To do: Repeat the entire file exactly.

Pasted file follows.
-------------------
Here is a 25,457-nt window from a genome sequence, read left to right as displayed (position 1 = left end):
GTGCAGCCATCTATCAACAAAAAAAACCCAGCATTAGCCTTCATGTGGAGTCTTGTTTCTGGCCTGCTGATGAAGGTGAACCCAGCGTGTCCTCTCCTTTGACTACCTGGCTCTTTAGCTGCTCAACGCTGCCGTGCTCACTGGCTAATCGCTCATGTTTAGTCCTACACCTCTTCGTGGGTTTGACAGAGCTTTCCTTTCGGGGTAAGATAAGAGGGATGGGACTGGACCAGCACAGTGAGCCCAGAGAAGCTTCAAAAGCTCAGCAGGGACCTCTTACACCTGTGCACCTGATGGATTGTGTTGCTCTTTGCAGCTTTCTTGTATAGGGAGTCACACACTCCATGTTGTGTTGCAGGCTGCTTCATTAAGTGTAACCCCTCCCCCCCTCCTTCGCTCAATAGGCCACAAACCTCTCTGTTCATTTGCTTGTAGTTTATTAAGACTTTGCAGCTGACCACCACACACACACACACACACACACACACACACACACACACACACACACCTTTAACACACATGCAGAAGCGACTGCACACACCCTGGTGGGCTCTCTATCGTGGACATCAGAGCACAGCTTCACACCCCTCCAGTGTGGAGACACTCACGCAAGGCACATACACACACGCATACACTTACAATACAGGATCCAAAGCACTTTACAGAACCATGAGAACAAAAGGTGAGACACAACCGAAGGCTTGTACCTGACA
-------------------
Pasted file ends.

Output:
Here is a 25,457-nt window from a genome sequence, read left to right as displayed (position 1 = left end):
GTGCAGCCATCTATCAACAAAAAAAACCCAGCATTAGCCTTCATGTGGAGTCTTGTTTCTGGCCTGCTGATGAAGGTGAACCCAGCGTGTCCTCTCCTTTGACTACCTGGCTCTTTAGCTGCTCAACGCTGCCGTGCTCACTGGCTAATCGCTCATGTTTAGTCCTACACCTCTTCGTGGGTTTGACAGAGCTTTCCTTTCGGGGTAAGATAAGAGGGATGGGACTGGACCAGCACAGTGAGCCCAGAGAAGCTTCAAAAGCTCAGCAGGGACCTCTTACACCTGTGCACCTGATGGATTGTGTTGCTCTTTGCAGCTTTCTTGTATAGGGAGTCACACACTCCATGTTGTGTTGCAGGCTGCTTCATTAAGTGTAACCCCTCCCCCCCTCCTTCGCTCAATAGGCCACAAACCTCTCTGTTCATTTGCTTGTAGTTTATTAAGACTTTGCAGCTGACCACCACACACACACACACACACACACACACACACACACACACACACACACCTTTAACACACATGCAGAAGCGACTGCACACACCCTGGTGGGCTCTCTATCGTGGACATCAGAGCACAGCTTCACACCCCTCCAGTGTGGAGACACTCACGCAAGGCACATACACACACGCATACACTTACAATACAGGATCCAAAGCACTTTACAGAACCATGAGAACAAAAGGTGAGACACAACCGAAGGCTTGTACCTGACA